Setting Up Relay Control with DT8x Data Loggers

Using the DT8x Series Intelligent Data Loggers from dataTaker

It is often necessary to control external relays when working with a DT8x series data logger to control high current/high voltage devices. There are 2 components to setting up the data logger to control a relay: the electrical interface between the logger and the relay, and the programming to trigger the relay. This tech note will guide the reader through both requirements to complete this setup.

The data loggers provide 1 electromechanical relay that is capable of switching up to 30VDC at 1Amp, but if more than 1 output or higher voltages or currents are required, external relays must be used. To control the external relays, the logger provides 8 digital outputs (4 for the DT82x series). It’s important to understand that these 8 (4) outputs are not identical; digital outputs 1-4 (1-3 for the DT82e) are current sinking inputs which can switch up to 30VDC at 100mA, while digital outputs 5-8 (4 for the DT82E) are TTL logic level outputs which provide 0 or 3.3VDC for the ‘off’ or ‘on’ states respectively.

Digital Outputs 1-4

The sinking digital outputs 1-4 can be connected directly to the coil of a relay that draws a maximum current of 100mA at a maximum voltage of up to 30 VDC. In this case, the positive output of an external power supply is connected to one side of the relay coil, the other side of the coil is connected to the digital input of the data logger, and the negative side of the power supply is connected to the digital ground of the data logger. To activate the relay, the digital output is set to 0 using a command such as 1DSO=0 and to turn the relay off, 1DSO=1. The 1DSO=0 command turns on the FET connected to 1D which allows current to flow through the relay coil and activate it. Also, please note the “freewheeling” diode connected across the coil of the relay. This diode is very important as it protects the digital outputs from the inductive voltage spike generated by the coil windings when the relay is switched off. Some relays provide this diode internally, but if it is not present, an external diode such as a 1N914 should be added, as without it the digital outputs of the data logger may be damaged.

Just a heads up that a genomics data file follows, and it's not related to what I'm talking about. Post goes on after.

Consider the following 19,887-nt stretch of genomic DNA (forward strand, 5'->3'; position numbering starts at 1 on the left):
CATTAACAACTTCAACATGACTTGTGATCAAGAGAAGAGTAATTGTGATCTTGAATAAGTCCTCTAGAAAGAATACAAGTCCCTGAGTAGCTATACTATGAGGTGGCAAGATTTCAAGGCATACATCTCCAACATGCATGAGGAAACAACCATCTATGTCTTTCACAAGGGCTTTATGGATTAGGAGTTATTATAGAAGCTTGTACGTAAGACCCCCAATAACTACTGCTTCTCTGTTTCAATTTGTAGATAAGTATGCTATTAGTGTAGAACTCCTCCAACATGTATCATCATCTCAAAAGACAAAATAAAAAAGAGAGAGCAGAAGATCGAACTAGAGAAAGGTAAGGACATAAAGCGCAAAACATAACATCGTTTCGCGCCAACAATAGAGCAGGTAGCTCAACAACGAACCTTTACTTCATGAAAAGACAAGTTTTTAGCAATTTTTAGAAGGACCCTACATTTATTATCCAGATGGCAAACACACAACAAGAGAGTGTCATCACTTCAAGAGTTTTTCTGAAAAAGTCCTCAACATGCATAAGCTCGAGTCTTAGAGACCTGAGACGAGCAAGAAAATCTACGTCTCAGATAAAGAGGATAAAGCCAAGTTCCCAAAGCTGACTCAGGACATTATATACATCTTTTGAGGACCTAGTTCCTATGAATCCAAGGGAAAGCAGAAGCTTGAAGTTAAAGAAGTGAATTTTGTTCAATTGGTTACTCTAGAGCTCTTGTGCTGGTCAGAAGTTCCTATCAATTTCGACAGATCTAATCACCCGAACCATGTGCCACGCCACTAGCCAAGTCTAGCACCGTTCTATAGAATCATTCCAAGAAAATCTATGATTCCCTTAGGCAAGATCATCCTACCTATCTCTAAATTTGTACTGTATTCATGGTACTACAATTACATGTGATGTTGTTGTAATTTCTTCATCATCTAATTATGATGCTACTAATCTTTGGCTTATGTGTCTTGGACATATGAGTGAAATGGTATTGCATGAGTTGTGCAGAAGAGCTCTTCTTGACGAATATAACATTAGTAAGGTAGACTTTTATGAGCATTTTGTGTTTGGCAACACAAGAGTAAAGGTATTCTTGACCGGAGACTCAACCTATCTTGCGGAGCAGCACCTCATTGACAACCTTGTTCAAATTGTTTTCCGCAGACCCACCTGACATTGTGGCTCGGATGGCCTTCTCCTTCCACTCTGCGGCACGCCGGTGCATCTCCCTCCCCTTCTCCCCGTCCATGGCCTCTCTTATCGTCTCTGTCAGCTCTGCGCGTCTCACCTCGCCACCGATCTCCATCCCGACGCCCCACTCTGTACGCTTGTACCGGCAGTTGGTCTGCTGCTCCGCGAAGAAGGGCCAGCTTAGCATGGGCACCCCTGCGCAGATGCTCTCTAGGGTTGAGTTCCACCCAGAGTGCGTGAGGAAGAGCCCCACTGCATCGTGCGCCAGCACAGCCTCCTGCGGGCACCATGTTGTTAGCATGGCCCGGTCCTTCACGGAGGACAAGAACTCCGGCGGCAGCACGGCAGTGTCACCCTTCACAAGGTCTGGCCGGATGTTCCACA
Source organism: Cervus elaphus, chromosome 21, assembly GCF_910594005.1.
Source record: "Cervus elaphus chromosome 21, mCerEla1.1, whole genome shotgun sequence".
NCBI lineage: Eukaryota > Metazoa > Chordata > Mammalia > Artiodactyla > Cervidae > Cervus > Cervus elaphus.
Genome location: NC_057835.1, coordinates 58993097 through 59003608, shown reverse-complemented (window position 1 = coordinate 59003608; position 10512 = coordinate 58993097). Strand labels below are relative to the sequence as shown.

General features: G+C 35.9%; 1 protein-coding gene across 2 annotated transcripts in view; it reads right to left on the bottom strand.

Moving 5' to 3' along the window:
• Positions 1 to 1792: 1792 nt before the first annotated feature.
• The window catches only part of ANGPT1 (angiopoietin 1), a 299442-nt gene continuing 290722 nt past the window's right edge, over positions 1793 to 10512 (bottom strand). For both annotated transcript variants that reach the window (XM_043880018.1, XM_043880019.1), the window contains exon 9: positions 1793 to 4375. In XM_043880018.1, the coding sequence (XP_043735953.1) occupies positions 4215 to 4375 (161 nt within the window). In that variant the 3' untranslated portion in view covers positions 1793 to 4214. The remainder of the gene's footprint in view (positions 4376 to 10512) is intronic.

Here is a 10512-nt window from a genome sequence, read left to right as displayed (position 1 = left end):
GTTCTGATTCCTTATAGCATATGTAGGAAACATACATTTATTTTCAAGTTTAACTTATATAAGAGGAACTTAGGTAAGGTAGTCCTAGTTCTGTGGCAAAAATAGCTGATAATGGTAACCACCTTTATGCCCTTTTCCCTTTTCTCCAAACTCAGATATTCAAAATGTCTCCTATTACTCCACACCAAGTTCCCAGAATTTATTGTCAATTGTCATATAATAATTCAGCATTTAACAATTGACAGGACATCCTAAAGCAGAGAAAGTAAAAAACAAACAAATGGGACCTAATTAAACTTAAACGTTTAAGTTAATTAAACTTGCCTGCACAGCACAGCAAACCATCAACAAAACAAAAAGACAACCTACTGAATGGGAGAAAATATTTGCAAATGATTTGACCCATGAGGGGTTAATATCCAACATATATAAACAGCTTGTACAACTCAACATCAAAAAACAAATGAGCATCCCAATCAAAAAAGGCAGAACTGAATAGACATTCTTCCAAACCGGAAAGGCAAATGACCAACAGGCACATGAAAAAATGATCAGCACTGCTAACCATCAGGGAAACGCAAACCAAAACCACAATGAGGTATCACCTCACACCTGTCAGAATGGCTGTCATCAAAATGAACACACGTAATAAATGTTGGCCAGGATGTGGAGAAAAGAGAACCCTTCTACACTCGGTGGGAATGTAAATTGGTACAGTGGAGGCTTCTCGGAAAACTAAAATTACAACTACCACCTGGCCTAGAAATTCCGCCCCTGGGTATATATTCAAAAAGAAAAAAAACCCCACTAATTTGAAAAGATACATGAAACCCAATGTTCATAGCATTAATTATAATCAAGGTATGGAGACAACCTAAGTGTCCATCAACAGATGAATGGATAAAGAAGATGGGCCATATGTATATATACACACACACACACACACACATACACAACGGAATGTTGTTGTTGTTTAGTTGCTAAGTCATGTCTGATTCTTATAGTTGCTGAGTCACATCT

Digital Outputs 5-8

Control of a relay using digital outputs 5-8 is a bit more complicated as they are not suitable to directly drive the relay coil. To utilize these outputs, an external driver must be used between the data logger and the relay. The simplest method is to use an external transistor driver. Note that in this case the programming is opposite the first 4 digital outputs; to turn the relay on, use the command 5DSO=1 and to turn it off, use 5DSO=0. Also, notice that this configuration also requires the external diode to protect

the driver transistor from the inductive voltage spike. If more than one relay needs to be controlled, the ULN2803 Darlington Driver IC provides 8 transistor drivers than can source up to 500mA.

Programming Relays

The most common application is to control the switching of the relays via an alarm statement, but other applications may require manual control; for example to turn a relay on or off at a specified time.

In this case, an alarm limit is setup and the built-in output functions are used to turn the digital output for the associated relay on and off. Note that using this method will also automatically turn the relay off when the alarm condition is false. If this automatic resetting of the relay is not desired, a manual command can be used to turn on the relay.

The manual command can also be used if hysteresis is required where separate alarm commands are used to turn the relay on and off at different set points to avoid the potential for rapid oscillations that might occur with the previous method when the measured value is close to the limit value.

The Control function can be used to manually turn a relay on. For example, Schedule_2 can be set to run once an hour and turn the relay attached to digital output 1 on for 10 seconds, and then turn it off by using the ability of the logger to generate a digital pulse of user-specified duration. Manual control of the digital outputs can be used to implement more complex relay switching where simple alarm functions will not do what’s necessary.